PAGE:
So You Don't Burn Out!
March 7, 2010
日本キリスト教団 頌栄教会牧師 清弘剛生 Pastor Takao Kiyohiro, Shoei Church, Church of Christ, Japan
Translator M.A.F., Indiana, USA
Second Timothy 1:8-14
Endure Trials Together!
1. Today I read to you [from] the letter Paul wrote to Timothy. Paul wrote it from jail. While pastoring the church at Ephesus, at this time, Timothy is called upon to lead several churches in Asia Minor in Paul's place. Paul writes the following to Timothy. "Therefore, you must not be ashamed to testify of our Lord or [because] I am a prisoner of the Lord!"
2. In a certain sense [his] words are pretty strange. Is it really possible for Timothy as a pastor to be ashamed to be a witness of the Lord? Is it possible for Timothy, whom we could probably call Paul's favorite disciple, to be ashamed of Paul who was imprisoned for the gospel? Since "to testify of the Lord," if translated literally, is "to be a witness of the Lord," we could also read this as pointing to the cross of the Lord. Thus, [the whole situation] might be worse than that. Is it possible that Timothy could feel ashamed at the cross of Christ? Aside from the fact of whether or not Timothy did actually feel "ashamed," when considering Timothy's situation at that time, Paul could not help but give him the message that he did.
3. In the passage just before the one that was read for today the following is written. "Based on that then, I urge you to let the gift of God, which was given to you when I laid hands on you, burn again. God has not given us a spirit of cowardice, but the spirit of power, love, and sound judgment," (verses six and seven). What is being called in this text as "the gift of God" is the responsibility and the charge of the pastorate. [Paul's text] puts it as "to let it burn again," which means, in short, that [his fire] "had gone out."
4. He used to be fired up in the charge that God had given him. But, now Timothy was on the verge of being burned out. How did he get that way? We can glimpse a picture of it in our minds by reading the two epistles addressed to Timothy. For, Timothy's tasks as pastor took him to extreme distress. The church at Ephesus had a problem with heretical teachers. Timothy himself also had the problem of being young and inexperienced as well as the problem of a weak physical constitution. As he dealt with these problems firsthand, things were not progressing like he wanted them to. Amid all that, the fire that used to burn [in him] was also about spent.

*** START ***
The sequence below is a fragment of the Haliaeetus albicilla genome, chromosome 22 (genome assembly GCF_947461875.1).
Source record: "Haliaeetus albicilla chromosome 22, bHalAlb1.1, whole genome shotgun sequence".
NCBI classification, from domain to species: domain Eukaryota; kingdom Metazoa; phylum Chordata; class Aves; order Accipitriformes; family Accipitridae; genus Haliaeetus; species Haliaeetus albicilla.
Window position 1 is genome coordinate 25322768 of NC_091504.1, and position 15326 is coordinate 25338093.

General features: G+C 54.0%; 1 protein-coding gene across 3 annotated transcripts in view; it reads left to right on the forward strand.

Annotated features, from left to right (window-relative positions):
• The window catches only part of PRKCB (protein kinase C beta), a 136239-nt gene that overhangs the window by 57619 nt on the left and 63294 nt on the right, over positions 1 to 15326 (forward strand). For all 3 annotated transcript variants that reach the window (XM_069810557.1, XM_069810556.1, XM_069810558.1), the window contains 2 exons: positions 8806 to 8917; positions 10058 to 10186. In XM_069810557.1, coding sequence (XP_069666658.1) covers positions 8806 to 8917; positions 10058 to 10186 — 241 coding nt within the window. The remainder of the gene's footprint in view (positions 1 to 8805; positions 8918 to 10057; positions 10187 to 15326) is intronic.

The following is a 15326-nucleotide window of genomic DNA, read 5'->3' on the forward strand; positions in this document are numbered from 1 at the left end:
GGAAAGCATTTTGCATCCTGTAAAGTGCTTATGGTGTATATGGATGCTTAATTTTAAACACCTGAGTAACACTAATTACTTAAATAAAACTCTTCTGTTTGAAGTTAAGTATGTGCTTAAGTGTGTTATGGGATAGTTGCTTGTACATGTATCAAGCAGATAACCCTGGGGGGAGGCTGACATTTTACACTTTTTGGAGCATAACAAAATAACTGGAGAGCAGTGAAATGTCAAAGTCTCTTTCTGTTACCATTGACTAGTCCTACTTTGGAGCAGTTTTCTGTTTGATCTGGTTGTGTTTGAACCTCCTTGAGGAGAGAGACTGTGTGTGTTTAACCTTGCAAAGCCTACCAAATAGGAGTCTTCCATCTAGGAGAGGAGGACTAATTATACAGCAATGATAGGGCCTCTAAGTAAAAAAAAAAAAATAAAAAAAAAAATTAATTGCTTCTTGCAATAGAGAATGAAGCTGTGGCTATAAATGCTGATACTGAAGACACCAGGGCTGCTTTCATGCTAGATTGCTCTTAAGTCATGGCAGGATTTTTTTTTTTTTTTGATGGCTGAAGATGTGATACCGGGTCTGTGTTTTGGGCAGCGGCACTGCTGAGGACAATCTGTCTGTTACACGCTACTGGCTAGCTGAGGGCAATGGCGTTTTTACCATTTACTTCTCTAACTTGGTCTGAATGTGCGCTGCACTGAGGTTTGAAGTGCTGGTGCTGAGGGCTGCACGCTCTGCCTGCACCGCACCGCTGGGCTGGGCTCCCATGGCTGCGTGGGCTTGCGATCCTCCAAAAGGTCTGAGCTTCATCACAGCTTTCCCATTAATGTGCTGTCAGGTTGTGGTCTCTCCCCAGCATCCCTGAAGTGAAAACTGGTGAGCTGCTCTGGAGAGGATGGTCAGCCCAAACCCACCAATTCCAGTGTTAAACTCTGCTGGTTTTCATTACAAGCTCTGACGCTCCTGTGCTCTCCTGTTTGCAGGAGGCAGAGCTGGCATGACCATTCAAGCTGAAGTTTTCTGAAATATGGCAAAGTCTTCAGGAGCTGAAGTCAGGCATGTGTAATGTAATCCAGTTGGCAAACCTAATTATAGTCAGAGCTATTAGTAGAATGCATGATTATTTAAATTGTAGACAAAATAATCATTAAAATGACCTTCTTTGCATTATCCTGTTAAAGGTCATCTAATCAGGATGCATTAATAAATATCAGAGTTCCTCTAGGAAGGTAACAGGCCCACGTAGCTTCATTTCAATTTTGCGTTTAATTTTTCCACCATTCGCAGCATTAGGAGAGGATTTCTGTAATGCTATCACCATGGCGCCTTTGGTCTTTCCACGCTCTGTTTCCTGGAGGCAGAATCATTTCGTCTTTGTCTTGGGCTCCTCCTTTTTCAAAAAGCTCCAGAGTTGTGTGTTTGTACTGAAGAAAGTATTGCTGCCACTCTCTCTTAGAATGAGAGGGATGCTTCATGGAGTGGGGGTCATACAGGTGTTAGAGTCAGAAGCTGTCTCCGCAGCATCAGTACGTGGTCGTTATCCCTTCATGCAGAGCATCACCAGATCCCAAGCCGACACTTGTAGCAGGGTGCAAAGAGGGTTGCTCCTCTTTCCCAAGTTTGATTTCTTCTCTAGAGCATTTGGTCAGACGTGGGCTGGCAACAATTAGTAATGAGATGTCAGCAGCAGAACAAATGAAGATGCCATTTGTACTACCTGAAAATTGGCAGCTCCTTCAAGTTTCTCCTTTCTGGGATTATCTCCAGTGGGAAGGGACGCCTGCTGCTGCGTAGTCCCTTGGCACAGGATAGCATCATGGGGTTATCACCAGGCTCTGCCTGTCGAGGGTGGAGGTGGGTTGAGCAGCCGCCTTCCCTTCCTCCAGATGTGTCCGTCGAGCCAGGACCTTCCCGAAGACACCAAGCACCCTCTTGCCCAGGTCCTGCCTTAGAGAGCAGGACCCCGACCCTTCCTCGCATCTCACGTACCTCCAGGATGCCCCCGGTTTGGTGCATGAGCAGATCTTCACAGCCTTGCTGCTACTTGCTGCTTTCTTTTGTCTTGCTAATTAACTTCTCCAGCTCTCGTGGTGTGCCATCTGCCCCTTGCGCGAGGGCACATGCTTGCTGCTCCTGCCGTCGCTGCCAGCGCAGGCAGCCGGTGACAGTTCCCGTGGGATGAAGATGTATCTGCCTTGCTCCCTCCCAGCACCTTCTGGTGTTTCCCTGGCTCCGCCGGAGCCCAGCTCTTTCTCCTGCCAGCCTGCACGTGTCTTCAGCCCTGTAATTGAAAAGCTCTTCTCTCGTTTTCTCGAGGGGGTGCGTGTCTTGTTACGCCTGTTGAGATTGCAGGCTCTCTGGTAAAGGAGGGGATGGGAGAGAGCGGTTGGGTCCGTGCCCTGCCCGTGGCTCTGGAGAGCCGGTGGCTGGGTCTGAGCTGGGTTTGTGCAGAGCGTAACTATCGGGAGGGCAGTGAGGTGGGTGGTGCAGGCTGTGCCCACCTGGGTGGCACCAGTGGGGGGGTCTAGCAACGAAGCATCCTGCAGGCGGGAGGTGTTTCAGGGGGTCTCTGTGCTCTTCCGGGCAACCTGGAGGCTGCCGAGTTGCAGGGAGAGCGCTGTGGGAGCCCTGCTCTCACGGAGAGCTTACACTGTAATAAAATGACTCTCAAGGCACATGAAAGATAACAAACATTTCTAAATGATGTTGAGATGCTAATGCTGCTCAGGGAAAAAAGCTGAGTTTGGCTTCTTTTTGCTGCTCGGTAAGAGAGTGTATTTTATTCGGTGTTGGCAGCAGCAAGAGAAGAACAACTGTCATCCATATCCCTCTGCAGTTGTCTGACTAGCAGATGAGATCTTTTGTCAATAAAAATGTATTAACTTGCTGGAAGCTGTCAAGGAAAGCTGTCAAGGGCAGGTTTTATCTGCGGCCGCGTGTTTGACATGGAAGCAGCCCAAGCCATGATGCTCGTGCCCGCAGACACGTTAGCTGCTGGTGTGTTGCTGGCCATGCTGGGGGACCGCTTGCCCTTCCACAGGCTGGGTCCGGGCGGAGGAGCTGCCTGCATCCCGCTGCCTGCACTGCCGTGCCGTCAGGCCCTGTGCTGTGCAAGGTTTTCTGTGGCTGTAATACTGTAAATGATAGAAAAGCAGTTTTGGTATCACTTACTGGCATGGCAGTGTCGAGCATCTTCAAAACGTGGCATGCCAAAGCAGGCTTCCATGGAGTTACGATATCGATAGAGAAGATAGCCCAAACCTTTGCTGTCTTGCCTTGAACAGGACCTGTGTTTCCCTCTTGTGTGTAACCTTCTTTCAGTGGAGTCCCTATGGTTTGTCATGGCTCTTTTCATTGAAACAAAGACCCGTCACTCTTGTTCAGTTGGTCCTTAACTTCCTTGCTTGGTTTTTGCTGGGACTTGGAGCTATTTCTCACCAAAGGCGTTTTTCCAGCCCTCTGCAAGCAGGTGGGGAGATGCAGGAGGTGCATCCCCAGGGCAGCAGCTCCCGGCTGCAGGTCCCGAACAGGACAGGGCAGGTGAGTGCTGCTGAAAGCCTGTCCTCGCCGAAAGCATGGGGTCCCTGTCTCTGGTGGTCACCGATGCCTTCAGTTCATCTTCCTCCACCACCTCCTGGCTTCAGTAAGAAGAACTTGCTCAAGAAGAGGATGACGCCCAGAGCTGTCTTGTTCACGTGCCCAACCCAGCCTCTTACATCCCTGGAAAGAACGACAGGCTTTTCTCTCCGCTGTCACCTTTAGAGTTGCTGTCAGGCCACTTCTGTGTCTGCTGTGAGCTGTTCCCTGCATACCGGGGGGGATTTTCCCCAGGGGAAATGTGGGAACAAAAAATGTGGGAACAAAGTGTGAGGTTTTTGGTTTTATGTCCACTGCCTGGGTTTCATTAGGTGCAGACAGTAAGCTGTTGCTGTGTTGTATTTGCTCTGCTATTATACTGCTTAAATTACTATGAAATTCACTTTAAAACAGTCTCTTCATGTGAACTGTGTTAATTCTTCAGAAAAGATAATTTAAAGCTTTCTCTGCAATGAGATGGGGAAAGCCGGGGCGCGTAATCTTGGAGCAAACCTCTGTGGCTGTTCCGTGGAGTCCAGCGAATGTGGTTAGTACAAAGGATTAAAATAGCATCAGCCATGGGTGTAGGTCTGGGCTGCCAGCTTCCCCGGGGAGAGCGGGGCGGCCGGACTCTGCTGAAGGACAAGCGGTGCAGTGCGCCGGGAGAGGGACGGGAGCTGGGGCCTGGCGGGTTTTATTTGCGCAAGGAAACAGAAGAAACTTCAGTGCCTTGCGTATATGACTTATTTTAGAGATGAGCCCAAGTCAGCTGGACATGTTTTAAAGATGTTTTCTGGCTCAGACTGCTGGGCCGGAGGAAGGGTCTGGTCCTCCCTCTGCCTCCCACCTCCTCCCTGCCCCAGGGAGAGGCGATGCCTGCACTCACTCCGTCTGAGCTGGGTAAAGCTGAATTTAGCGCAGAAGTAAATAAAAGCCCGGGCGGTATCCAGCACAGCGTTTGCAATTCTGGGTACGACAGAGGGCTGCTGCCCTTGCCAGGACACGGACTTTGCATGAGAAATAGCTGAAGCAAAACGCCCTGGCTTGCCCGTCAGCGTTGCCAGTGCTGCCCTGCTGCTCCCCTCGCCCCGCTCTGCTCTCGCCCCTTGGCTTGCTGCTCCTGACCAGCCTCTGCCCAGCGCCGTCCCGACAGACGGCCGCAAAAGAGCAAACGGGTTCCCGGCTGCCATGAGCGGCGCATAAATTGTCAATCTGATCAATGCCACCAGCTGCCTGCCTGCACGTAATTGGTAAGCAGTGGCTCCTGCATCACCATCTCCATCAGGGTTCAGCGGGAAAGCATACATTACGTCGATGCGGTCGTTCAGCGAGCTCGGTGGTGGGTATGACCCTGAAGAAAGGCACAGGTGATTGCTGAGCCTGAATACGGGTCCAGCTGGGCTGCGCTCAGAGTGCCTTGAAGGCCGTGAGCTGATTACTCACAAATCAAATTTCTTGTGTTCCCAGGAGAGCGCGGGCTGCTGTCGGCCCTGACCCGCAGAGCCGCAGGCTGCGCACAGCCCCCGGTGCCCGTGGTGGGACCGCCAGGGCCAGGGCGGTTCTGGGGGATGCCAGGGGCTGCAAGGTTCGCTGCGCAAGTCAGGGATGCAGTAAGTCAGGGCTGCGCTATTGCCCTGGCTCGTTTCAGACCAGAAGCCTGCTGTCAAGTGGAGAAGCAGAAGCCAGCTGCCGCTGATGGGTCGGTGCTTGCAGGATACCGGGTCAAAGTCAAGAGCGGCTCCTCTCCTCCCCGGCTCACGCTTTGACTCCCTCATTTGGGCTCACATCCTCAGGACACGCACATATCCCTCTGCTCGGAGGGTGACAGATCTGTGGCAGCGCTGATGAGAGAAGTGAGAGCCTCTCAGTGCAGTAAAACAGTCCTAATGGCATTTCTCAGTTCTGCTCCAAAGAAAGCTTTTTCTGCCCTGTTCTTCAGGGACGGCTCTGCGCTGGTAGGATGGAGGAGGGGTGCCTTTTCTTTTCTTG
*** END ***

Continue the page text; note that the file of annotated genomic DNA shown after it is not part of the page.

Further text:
5. Of course, we understand it is "the gift of God." He must have had the conviction that he was called by Christ and given the duty as pastor. But in his world at that time he was up against and suffering against numerous trials. He was wearing down. Whatever God's will might be, like most anybody else, he wanted to run away from [his] trials. He himself wanted to blow out the remaining fires and whatever else was there. Giving up his pastoral duties, he wanted to go back to his old hometown of Lystra. I'm sure he felt like that not [just] once or twice. Paul must have understood [Timothy's] feelings quite clearly and distinctly. For this very reason then, Paul says in this text to Timothy, "You must not be ashamed to testify of our Lord or [because] I am a prisoner of the Lord!"
6. Please consider it with me. If Timothy fled here, then wouldn't it be as if he were saying about Paul while he was in prison enduring hardships, "You have nothing to do with me?" Taking it another level then, wouldn't it be the same as [his] saying about Jesus, when he had shouldered upon himself the sufferings of the cross, "You have nothing to do with me?" So, in the final analysis, the cross of the Lord also ends up being no different from his being "ashamed of" Paul's sufferings too, when he had become a prisoner for the gospel.